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Date > 1600 > 1680-1689 > 1683

Subject > Weapons, Equipment and Fortifications > Equipment, Materials and Infrastructure

To the Sound of the Drummer's Beat

Type: Document

Fortified towns like Quebec, Montreal, Trois-Rivières and Louisbourg were all governed by military staffs. The lives of French soldiers and Canadian civilians alike were regulated by the different drum beatings of the garrison, from La Diane at dawn to La Retraite at sunset.

Site: National Defence

'Cat of nine tails' whip

Type: Image

The ‘cat of nine tails’ was a whip used to flog soldiers. This one was used in the British 83rd Regiment of Foot. The length of the wooden stick was 43cm (1' 5"), its tails 53cm (1' 9"), and it weighed 141,75 g. (5 ounces). (Library of the Canadian Department of National Defence)

Site: National Defence

Saint-Louis Forts and Châteaux National Historic Site of Canada: Structure and Organization of Forts & Chateaux- Four Forts

Type: Document

The Saint-Louis forts and châteaux site is complex. It consists of three elements: the forts, châteaux and gardens. There were a total of four forts and two Châteaux

Site: Parks Canada

The Military Shift Westwards

Type: Document

By the end of the 17th Century, Montreal had replaced Quebec as the military centre of Canada. At the hub of several inland waterways, it became the centre of a military expansion west and south. A series of forts were built on the Great Lakes to protect French interests.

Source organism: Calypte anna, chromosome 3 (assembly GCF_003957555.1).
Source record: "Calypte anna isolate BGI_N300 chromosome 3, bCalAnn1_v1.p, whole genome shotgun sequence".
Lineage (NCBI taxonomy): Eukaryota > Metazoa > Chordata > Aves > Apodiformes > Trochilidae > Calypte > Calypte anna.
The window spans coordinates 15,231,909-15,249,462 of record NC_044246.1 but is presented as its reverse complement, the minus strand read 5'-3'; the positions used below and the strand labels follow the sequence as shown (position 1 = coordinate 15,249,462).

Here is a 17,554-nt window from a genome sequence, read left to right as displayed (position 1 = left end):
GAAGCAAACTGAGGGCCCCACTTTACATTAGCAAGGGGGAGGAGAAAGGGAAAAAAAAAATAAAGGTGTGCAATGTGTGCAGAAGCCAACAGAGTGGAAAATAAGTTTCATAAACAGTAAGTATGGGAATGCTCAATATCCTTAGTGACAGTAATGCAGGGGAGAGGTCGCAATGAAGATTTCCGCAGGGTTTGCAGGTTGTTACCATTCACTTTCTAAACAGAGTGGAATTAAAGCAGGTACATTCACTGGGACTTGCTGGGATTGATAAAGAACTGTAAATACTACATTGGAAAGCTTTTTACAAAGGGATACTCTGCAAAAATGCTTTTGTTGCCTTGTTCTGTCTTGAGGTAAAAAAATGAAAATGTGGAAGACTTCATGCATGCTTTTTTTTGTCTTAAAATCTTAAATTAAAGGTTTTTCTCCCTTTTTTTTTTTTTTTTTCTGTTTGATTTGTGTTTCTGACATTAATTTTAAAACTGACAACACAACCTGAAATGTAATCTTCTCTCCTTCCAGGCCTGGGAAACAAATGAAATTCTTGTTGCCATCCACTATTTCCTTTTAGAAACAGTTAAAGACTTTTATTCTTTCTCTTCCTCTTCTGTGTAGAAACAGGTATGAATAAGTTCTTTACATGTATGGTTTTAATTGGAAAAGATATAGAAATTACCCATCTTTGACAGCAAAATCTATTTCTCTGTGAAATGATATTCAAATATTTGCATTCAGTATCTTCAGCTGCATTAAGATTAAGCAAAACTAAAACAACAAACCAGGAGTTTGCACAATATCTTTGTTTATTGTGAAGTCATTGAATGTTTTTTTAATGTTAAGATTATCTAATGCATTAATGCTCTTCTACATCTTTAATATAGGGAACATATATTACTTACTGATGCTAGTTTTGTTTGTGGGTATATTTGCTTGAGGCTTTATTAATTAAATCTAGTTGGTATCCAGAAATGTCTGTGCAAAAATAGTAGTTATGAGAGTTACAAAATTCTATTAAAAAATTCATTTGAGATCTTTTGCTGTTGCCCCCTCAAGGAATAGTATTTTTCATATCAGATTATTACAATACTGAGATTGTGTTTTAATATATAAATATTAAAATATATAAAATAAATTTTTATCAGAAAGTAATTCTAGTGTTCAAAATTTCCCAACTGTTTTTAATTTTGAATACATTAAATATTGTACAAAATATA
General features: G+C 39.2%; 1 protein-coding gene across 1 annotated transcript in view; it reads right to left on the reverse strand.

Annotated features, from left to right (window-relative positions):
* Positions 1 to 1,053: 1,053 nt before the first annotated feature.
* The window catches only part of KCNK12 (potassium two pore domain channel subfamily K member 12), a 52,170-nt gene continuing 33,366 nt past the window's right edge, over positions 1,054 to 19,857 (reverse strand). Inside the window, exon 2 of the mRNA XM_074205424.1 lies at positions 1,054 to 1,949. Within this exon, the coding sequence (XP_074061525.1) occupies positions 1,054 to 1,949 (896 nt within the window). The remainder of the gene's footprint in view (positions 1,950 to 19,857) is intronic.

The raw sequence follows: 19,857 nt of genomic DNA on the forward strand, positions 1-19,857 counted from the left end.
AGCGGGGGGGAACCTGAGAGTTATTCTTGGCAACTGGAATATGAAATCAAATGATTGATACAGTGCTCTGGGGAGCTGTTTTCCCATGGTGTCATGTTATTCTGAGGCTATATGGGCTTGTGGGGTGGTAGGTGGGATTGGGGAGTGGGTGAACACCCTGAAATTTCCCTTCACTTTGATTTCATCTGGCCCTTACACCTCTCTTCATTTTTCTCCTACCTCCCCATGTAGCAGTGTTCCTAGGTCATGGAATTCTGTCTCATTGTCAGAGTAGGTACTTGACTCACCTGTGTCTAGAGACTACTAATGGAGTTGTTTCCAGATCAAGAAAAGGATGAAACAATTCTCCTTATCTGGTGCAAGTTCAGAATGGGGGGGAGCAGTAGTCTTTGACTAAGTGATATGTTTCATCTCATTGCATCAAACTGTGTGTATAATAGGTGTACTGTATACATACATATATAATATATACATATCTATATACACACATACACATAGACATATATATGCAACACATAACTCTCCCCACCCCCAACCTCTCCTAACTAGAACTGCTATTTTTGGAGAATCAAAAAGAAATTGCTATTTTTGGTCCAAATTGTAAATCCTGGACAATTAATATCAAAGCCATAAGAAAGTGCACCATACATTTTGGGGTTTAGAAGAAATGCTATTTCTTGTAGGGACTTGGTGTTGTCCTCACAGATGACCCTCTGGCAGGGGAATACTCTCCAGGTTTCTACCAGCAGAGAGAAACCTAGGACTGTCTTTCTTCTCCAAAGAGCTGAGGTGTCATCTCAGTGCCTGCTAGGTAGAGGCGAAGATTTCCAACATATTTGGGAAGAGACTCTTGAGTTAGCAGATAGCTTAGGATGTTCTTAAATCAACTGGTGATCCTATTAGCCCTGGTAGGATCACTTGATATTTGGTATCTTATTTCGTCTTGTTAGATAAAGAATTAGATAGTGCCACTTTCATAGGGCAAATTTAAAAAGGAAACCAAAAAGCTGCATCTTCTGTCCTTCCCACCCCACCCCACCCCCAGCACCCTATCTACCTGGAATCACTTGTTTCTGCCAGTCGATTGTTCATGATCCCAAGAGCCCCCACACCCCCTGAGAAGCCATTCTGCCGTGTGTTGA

Site: National Defence

Life in Forts and Trading Posts

Type: Document

Outside the St. Lawrence Valley, in the more distant forts and trading posts, the accommodations of the soldiers could be very rudimentary. The situation improved over the years, however, especially in the larger forts built in the eighteenth century.

Site: National Defence

Desertion

Type: Document

Desertion to the king's enemies was considered the most serious crime a soldier could commit. It did take place in New France, but at a much lower rate than in Europe because of the difficulties posed by the country separating New France from the British colonies

Site: National Defence

Saint-Louis Forts and Châteaux National Historic Site of Canada: Location and Recognition- Background; Timeline

Type: Document

Founded in 1608 by Samuel de Champlain, Quebec City was the capital of the French colony until 1759, when British troops conquered it. The city and the colony were brought into the British empire in 1763 by the treatise of Paris. Canada and the city of Quebec remained an English colony until the confederation of Canada in 1867

Site: Parks Canada

Irregular Soldiers And Hardened Voyageurs

Type: Document

French colonists in Canada were skilled at shooting and using canoes and snowshoes to travel great distances. These skills were useful for mounting military raids. The Canadians were reluctant to fight in the militia during the 1670s, but became more enthusiastic when war with the Iroquois resumed.

Site: National Defence

The Cooking Pot

Type: Document

Soldiers of the Troupes de la Marine were divided into groups of seven for meals. Each 'plat' would have its own iron cooking pot and ladle. Food would be eaten out of the common pot.

Site: National Defence

Saint-Louis Forts and Châteaux National Historic Site of Canada: Structure and Organization of Forts & Châteaux - Two Châteaux

Type: Document

The Saint-Louis forts and châteaux site is complex. It consists of three elements: the forts, châteaux and gardens. There were a total of four forts and two Châteaux.

Site: Parks Canada